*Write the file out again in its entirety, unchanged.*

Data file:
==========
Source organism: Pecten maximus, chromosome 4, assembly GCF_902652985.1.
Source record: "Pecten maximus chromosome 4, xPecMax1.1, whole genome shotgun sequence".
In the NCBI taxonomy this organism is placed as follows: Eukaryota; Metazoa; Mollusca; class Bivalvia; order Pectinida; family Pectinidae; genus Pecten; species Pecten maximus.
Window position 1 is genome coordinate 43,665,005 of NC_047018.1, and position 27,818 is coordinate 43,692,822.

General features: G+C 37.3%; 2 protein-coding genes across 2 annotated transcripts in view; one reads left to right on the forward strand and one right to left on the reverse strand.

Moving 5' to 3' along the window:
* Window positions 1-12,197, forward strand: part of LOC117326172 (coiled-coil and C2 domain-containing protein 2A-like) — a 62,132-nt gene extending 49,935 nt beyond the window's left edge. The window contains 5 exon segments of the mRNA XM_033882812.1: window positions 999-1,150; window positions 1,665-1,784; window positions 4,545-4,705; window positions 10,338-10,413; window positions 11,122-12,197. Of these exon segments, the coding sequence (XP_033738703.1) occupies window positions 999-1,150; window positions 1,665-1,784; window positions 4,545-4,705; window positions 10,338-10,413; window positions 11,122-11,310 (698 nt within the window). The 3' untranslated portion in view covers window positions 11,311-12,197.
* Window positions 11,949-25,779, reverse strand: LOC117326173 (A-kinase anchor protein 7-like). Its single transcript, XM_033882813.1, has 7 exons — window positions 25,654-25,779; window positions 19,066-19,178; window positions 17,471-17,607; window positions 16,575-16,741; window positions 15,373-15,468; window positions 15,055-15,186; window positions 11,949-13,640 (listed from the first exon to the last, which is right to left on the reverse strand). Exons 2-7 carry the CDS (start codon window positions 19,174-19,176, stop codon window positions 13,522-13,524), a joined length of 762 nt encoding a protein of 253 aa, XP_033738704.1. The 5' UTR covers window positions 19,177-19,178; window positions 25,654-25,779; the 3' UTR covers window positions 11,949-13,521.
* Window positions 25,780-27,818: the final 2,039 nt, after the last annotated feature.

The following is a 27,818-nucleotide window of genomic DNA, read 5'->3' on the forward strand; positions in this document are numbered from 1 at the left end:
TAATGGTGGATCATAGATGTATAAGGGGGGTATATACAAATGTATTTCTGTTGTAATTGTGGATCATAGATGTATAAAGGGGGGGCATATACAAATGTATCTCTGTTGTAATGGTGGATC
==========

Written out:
Source organism: Pecten maximus, chromosome 4, assembly GCF_902652985.1.
Source record: "Pecten maximus chromosome 4, xPecMax1.1, whole genome shotgun sequence".
In the NCBI taxonomy this organism is placed as follows: Eukaryota; Metazoa; Mollusca; class Bivalvia; order Pectinida; family Pectinidae; genus Pecten; species Pecten maximus.
Window position 1 is genome coordinate 43,665,005 of NC_047018.1, and position 27,818 is coordinate 43,692,822.

General features: G+C 37.3%; 2 protein-coding genes across 2 annotated transcripts in view; one reads left to right on the forward strand and one right to left on the reverse strand.

Moving 5' to 3' along the window:
* Window positions 1-12,197, forward strand: part of LOC117326172 (coiled-coil and C2 domain-containing protein 2A-like) — a 62,132-nt gene extending 49,935 nt beyond the window's left edge. The window contains 5 exon segments of the mRNA XM_033882812.1: window positions 999-1,150; window positions 1,665-1,784; window positions 4,545-4,705; window positions 10,338-10,413; window positions 11,122-12,197. Of these exon segments, the coding sequence (XP_033738703.1) occupies window positions 999-1,150; window positions 1,665-1,784; window positions 4,545-4,705; window positions 10,338-10,413; window positions 11,122-11,310 (698 nt within the window). The 3' untranslated portion in view covers window positions 11,311-12,197.
* Window positions 11,949-25,779, reverse strand: LOC117326173 (A-kinase anchor protein 7-like). Its single transcript, XM_033882813.1, has 7 exons — window positions 25,654-25,779; window positions 19,066-19,178; window positions 17,471-17,607; window positions 16,575-16,741; window positions 15,373-15,468; window positions 15,055-15,186; window positions 11,949-13,640 (listed from the first exon to the last, which is right to left on the reverse strand). Exons 2-7 carry the CDS (start codon window positions 19,174-19,176, stop codon window positions 13,522-13,524), a joined length of 762 nt encoding a protein of 253 aa, XP_033738704.1. The 5' UTR covers window positions 19,177-19,178; window positions 25,654-25,779; the 3' UTR covers window positions 11,949-13,521.
* Window positions 25,780-27,818: the final 2,039 nt, after the last annotated feature.

The following is a 27,818-nucleotide window of genomic DNA, read 5'->3' on the forward strand; positions in this document are numbered from 1 at the left end:
TAATGGTGGATCATAGATGTATAAGGGGGGTATATACAAATGTATTTCTGTTGTAATTGTGGATCATAGATGTATAAAGGGGGGGCATATACAAATGTATCTCTGTTGTAATGGTGGATC